ESRC Impact Prize Ceremony this Wednesday

The winners of the annual ESRC Celebrating Impact Prize will be announced Wednesday in an afternoon ceremony at the Royal Society. The Economic and Social Research Council, or ESRC, is part of UK Research and Innovation, a non-departmental public body funded by a grant-in-aid from the UK government and the UK’s largest funder of research on the social and economic questions.

The Impact awards, now in their sixth year, are awarded to ESRC-funded social science researchers or ESRC associates who have achieved impact through outstanding research, collaborative partnerships, engagement or knowledge exchange activities.

To reflect this diversity there are five different categories, as well as a prize for the Impact Champion and a Future Promise award. Winners of each of the following categories receive a prize of £10,000:

  • Outstanding Early Career Impact (in partnership with SAGE publishing)
  • Outstanding Impact in Business and Enterprise
  • Outstanding International Impact
  • Outstanding Impact in Public Policy
  • Outstanding Impact in Society
  • Impact Champion, an individual who has a significant personal track record in supporting and enabling others to achieve impact

A further prize of £1,000 will be awarded to the winner of the Panel’s Choice – Future Promise Award.

The researchers shortlisted for the 2018 Celebrating Impact Prize are:

  • Abigail Adams, University of Oxford | Access to justice and the economics of the rule of law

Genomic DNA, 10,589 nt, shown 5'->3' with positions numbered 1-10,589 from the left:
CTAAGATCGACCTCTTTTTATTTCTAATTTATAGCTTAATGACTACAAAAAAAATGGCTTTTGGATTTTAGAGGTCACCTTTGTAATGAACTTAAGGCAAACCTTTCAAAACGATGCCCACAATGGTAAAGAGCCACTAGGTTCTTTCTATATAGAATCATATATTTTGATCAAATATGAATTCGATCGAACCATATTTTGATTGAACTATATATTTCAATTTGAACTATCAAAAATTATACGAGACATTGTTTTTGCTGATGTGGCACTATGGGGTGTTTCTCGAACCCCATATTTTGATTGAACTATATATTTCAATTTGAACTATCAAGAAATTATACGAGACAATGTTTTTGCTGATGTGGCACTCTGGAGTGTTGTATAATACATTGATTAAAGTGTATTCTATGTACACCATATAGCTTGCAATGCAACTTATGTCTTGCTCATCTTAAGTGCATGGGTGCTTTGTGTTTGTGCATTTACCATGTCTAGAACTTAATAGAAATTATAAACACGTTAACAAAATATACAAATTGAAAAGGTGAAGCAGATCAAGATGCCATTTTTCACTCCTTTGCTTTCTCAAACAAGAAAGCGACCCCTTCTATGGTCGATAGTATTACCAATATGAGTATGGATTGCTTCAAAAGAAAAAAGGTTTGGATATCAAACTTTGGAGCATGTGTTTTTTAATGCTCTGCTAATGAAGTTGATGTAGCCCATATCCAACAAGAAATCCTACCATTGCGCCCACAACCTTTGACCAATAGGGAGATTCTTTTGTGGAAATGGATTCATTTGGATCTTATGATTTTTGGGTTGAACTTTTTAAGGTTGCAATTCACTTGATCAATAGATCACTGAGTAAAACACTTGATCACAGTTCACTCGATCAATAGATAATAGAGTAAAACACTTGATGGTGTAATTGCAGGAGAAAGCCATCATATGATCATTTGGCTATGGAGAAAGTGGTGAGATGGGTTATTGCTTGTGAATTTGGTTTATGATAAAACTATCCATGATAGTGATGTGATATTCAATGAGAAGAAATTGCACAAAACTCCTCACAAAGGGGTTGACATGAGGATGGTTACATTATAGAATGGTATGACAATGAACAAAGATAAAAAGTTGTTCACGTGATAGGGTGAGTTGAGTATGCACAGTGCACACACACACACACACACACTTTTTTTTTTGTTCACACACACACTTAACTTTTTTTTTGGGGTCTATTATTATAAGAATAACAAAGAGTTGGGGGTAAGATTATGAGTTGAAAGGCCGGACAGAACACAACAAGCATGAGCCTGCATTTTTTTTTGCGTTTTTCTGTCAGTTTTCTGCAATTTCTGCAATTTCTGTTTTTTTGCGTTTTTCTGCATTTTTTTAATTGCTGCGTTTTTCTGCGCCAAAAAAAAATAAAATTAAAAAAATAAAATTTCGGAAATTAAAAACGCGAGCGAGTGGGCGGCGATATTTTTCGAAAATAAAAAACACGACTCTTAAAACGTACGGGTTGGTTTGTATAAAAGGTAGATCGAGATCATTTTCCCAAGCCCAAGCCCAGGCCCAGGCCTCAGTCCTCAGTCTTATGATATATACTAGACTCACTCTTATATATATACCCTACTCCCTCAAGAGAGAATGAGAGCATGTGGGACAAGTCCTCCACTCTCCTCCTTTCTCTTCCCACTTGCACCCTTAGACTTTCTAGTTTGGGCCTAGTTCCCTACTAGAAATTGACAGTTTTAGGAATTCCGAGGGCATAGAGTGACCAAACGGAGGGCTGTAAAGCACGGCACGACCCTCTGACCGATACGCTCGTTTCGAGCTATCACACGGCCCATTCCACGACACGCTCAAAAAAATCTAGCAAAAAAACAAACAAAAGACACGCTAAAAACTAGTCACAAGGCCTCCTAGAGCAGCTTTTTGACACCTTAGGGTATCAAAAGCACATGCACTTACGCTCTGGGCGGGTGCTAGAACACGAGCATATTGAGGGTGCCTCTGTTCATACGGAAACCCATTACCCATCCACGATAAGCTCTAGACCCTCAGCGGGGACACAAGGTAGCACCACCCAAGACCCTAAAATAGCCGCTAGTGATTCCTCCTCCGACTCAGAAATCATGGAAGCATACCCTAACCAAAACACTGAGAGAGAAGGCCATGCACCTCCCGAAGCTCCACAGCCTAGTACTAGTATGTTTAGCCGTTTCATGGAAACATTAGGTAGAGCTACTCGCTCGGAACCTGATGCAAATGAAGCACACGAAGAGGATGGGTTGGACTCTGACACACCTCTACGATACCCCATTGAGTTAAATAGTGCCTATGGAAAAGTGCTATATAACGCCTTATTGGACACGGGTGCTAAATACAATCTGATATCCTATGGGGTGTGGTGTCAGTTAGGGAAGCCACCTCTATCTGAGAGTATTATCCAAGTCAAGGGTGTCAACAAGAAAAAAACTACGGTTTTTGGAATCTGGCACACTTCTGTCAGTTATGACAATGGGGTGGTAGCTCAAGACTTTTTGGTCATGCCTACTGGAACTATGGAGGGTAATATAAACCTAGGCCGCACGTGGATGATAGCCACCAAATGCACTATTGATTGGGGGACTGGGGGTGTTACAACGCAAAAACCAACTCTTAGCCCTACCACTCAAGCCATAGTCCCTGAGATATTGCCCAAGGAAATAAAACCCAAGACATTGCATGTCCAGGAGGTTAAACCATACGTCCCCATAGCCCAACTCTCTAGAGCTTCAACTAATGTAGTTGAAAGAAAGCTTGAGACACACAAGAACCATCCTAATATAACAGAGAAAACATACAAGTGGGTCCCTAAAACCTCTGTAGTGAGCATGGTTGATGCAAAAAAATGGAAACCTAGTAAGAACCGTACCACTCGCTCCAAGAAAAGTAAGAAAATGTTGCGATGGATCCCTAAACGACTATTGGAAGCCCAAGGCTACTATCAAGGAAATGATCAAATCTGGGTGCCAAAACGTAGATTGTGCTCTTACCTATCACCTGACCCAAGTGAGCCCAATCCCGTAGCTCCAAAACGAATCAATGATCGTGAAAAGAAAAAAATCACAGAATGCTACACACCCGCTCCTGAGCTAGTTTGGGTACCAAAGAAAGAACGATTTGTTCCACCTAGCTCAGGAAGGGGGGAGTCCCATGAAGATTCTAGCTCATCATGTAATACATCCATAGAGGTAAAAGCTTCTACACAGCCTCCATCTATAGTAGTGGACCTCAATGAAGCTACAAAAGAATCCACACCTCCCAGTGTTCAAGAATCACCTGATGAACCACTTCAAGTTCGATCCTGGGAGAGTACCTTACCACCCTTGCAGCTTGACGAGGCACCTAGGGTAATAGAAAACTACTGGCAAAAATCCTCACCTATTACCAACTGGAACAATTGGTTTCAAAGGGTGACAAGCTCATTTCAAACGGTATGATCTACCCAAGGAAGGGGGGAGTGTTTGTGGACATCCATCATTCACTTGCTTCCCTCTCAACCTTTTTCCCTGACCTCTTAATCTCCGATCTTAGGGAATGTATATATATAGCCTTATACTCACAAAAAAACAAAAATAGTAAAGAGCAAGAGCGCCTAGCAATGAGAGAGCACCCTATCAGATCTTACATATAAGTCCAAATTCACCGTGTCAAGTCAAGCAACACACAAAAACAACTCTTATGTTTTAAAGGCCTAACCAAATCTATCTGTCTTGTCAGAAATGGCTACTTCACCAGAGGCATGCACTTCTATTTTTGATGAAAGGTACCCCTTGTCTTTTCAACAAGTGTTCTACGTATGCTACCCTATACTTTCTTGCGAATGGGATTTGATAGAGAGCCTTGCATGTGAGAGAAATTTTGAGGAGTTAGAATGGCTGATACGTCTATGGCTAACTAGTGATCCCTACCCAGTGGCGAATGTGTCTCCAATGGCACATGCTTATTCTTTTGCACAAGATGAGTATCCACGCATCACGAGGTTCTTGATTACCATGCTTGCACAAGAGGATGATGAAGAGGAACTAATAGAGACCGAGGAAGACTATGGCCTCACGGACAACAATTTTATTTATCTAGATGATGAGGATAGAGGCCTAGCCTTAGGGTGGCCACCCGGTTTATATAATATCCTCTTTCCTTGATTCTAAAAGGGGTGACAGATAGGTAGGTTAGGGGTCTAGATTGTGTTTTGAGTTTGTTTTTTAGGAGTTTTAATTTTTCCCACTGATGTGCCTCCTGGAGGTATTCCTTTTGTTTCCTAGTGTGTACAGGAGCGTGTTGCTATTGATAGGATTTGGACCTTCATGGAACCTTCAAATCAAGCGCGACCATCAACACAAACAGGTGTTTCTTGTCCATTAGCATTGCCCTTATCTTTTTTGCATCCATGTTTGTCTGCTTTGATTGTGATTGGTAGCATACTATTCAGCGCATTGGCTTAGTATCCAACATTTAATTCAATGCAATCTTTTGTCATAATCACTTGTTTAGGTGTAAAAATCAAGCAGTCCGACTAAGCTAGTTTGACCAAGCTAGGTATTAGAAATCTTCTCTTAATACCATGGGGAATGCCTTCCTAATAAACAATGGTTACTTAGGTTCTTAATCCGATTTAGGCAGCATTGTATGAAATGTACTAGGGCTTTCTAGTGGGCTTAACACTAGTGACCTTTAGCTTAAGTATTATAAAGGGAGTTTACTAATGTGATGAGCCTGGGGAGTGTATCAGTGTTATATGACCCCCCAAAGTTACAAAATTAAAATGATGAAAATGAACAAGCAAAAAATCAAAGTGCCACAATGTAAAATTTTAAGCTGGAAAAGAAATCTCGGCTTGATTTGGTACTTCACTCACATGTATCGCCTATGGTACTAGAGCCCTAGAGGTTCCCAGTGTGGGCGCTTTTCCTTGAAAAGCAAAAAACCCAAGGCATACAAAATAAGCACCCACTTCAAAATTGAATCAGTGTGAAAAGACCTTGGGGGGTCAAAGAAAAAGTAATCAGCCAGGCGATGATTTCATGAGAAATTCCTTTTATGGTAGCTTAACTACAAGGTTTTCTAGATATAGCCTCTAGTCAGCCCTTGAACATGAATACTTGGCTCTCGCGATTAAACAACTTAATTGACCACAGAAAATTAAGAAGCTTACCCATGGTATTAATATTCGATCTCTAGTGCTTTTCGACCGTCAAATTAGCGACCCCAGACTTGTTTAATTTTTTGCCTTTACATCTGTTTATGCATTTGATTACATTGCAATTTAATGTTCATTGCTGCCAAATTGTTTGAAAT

• Denise Baden, University of Southampton
    Sustainability as a value-added proposition across the hair sector
  • Kevin Bales, University of Nottingham | Measuring modern slavery
  • John Drury, University of Sussex | From crowd psychology to public safety
  • Abigail Dymond, University of Exeter | Impacting national and international policy and practice around Taser and police use of force
  • Matthew Flinders, University of Sheffield | The creation of new structures, procedures and institutions in order to harness the impact agenda
  • Penny Green, Queen Mary University of London | Genocide in Myanmar: changing the global discourse surrounding the persecution of the Rohingya
  • Brett Heasman, The London School of Economics and Political Science | Autism and society: investigating enabling contexts for social interaction
  • Toby James, University of East Anglia | Improving electoral integrity and democratic participation through electoral administration and management
  • Emma Renold, Cardiff University | Research and activism with children and young people to promote gender equality and healthy relationships

The shortlist was selected by a panel of experts from a wide range of submissions which included written evidence from organizations that have used the research to shape their policies and practice. This year’s panel consisted of:

  • Irene Guijt, head of research, Oxfam Great Britain
  • Roger Kain, dean and chief executive of the School of Advanced Study, University of London, and a Vice-President, British Academy
  • Caroline Kenny, social science adviser, Parliamentary Office of Science and Technology
  • Jane Falkingham, dean of the Faculty of Social Human and Mathematical Sciences, University of Southampton and director, ESRC Centre for Population Change
  • Matt Sansam, Digital and Creative Industries consultant and innovation lead, Innovate UK
  • Wayne Williams, head of policy, UK Research and Innovation

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The Economic and Social Research council, or ESRC, is the UK's largest organization for funding research on economic and social issues. It supports independent, high quality research which has an impact on business, the public sector and civil society. The ESRC is a non-departmental public body established by Royal Charter in 1965 and receive most of its funding through the Department for Business, Energy and Industrial Strategy.

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